Luckily, Ken Cuccinelli has a good communications team; oh wait, he doesn’t. There was no hammering of McAuliffe over GreenTech, which was covered by Watchdog.org. Yet, probably the most damning evidence of McAuliffe’s sleazebaggery is the fact he accepted money fromAfrican drug runners and donations from a man who stole the identities of terminally ill people to make millions. Oh, and did I mention that Terry invested in this little scheme.
As Emily Zanotti of Naked DC wrote earlier this month, the donor in question is Joseph Caramadre who”
[W]ent on to plead “guilty to stealing the identities of terminally ill patients and using that information to falsely apply for annuities and bonds with death puts.” This guy and “co-worker” Raymour Radhakrishman milked the stolen identities of the terminally ill to the tune of $30 million.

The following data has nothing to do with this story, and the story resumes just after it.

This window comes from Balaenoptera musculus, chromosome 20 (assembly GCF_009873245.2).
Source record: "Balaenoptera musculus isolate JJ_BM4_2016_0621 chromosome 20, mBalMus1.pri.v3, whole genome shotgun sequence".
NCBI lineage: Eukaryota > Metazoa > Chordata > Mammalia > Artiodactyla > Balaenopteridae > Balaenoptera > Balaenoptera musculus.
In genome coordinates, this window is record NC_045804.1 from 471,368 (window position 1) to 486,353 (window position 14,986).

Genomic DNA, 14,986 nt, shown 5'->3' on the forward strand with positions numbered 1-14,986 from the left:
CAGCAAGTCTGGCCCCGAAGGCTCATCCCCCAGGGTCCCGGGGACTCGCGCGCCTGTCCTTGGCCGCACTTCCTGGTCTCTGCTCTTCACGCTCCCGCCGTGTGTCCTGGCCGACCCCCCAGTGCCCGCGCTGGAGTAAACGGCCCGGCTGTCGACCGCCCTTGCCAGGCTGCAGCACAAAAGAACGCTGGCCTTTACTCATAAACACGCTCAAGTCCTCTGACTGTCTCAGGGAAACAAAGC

Their system was simple: stalk out unknowing AIDS patients at hospices, hoist up ads offering them $2,000, throw out some lies to acquire personal information, and take that to get bonds and annuities for themselves.
What’s illegal about that, right?
As Ed Morrissey noted on Hot Air, “McAuliffe contributed to that scam through his own carelessness about his investments — which isn’t a very good example of the kind of executive judgment that most people want to see in a governor.
AND there’s his extreme views on abortion:
Woman #1: “So as governor, would you oppose any restrictions on my right to an abortion at any time?”
Woman #1: “No, Yes?”
McAuliffe: “I would support stopping any restrictions.”
And then to remove any doubt, he told another woman that as governor he would be a “brick wall” against even the most common ground limitations on abortion.
Woman #2: “Also, if any anti-choice Republicans were to introduce legislation preventing me from getting an abortion after 20 weeks would you oppose it? “